The Supplementary Material for this article can be found online at: https://www.frontiersin.org/articles/10.3389/fendo.2021.767152/full#supplementary-material
CGM, continuous glucose monitoring; TIR, time in range; TAR, time above range; TBR, time below range; MAGE, mean amplitude of glycemic excursion; RCTs, Random controlled trials; WMDs, weighted mean differences; CI, confidence intervals; HbA1c, Hemoglobin A1c; BMI, body mass index; T1DM, type 1 diabetes; T2DM, type 2 diabetes.
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Keywords: physical activity, glycemic variability, glycemic control, diabetes, continuous glucose monitoring
Citation: Zhu X, Zhao L, Chen J, Lin C, Lv F, Hu S, Cai X, Zhang L and Ji L (2021) The Effect of Physical Activity on Glycemic Variability in Patients With Diabetes: A Systematic Review and Meta-Analysis of Randomized Controlled Trials. Front. Endocrinol. 12:767152. doi: 10.3389/fendo.2021.767152
Received: 30 August 2021; Accepted: 28 October 2021;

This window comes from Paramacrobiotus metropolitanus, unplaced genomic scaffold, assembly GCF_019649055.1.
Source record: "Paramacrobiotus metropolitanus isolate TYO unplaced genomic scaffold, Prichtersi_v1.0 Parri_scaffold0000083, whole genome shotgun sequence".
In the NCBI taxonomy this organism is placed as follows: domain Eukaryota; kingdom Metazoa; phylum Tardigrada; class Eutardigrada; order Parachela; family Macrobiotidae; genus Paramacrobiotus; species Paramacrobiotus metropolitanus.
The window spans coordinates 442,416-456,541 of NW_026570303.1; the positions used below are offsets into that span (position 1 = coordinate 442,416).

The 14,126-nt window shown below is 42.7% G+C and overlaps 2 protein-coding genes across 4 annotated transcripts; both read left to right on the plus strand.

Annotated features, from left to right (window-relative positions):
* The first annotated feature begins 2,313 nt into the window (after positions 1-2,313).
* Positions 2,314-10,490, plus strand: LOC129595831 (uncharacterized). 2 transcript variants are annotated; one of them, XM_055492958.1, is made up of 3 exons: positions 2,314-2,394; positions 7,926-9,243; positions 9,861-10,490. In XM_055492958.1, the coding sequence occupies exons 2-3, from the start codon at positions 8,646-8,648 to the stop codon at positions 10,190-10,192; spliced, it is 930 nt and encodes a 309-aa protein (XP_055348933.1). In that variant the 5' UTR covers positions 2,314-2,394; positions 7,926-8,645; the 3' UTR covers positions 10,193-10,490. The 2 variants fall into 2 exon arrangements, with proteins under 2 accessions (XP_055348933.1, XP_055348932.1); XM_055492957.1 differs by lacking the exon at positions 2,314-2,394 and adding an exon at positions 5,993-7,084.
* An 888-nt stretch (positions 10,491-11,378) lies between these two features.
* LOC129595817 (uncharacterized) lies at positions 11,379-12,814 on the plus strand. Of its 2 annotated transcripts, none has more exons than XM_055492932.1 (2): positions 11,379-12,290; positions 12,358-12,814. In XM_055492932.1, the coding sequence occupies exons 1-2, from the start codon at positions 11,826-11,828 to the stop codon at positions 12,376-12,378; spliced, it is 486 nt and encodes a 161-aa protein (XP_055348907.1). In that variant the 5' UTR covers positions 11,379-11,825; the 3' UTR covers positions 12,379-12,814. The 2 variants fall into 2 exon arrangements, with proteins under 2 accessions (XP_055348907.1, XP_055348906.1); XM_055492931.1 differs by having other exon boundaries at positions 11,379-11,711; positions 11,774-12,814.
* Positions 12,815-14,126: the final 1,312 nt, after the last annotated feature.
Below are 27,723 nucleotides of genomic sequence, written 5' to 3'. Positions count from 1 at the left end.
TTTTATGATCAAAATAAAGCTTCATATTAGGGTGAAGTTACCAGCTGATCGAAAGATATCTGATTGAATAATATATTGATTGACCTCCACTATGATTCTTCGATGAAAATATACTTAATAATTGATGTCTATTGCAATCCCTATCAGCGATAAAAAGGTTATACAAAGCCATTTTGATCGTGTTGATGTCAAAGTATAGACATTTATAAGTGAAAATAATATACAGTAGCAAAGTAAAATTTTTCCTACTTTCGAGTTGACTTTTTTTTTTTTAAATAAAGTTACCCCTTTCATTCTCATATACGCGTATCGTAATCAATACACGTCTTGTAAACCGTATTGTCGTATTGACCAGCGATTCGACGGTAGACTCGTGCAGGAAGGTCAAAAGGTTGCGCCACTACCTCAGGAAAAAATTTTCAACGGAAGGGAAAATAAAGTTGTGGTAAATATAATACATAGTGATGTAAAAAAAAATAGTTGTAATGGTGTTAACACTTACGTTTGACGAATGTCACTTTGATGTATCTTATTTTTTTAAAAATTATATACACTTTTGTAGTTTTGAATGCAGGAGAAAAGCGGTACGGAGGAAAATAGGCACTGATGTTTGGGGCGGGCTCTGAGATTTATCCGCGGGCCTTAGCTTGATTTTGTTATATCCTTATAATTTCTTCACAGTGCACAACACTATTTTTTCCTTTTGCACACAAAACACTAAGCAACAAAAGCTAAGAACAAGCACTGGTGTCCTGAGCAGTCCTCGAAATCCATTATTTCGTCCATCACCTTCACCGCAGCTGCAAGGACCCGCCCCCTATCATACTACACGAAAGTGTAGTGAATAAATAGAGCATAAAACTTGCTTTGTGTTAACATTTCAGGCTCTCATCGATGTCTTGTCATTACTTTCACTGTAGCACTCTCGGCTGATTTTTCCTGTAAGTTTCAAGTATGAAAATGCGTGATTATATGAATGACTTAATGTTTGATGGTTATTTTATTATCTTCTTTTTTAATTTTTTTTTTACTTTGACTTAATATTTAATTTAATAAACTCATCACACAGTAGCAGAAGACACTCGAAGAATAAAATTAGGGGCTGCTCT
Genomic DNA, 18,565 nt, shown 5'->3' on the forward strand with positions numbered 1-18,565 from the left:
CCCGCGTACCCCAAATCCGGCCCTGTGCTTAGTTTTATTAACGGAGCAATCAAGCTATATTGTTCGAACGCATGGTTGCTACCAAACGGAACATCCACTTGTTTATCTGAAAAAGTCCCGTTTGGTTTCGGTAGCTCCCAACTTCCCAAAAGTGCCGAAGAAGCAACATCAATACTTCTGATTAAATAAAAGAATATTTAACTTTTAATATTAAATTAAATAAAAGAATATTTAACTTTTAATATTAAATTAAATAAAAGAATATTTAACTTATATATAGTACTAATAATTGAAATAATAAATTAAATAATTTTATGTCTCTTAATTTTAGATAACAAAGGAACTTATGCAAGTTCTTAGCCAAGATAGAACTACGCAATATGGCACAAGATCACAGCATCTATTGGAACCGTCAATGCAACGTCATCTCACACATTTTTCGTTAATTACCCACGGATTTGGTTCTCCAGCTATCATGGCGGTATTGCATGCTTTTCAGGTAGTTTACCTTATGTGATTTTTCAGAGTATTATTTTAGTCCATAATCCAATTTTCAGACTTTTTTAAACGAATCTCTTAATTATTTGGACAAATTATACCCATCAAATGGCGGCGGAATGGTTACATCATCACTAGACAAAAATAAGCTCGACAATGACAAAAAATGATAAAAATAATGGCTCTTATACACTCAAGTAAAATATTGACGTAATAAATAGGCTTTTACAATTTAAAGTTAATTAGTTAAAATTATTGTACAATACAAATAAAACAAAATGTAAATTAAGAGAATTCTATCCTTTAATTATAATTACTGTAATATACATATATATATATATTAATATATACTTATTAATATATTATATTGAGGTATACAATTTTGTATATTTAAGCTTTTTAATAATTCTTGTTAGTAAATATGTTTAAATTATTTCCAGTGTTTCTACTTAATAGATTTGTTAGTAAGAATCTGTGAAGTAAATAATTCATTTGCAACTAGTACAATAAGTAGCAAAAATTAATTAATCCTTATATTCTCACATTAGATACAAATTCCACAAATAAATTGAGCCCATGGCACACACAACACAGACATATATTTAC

Published: 17 November 2021.
Edited by:Guilherme Zweig Rocha, State University of Campinas, Brazil
Reviewed by:Amir Hadi, Isfahan University of Medical Sciences, Iran
Vahidreza Ostadmohammadi, Kashan University of Medical Sciences, Iran
Copyright © 2021 Zhu, Zhao, Chen, Lin, Lv, Hu, Cai, Zhang and Ji. This is an open-access article distributed under the terms of the Creative Commons Attribution License (CC BY). The use, distribution or reproduction in other forums is permitted, provided the original author(s) and the copyright owner(s) are credited and that the original publication in this journal is cited, in accordance with accepted academic practice. No use, distribution or reproduction is permitted which does not comply with these terms.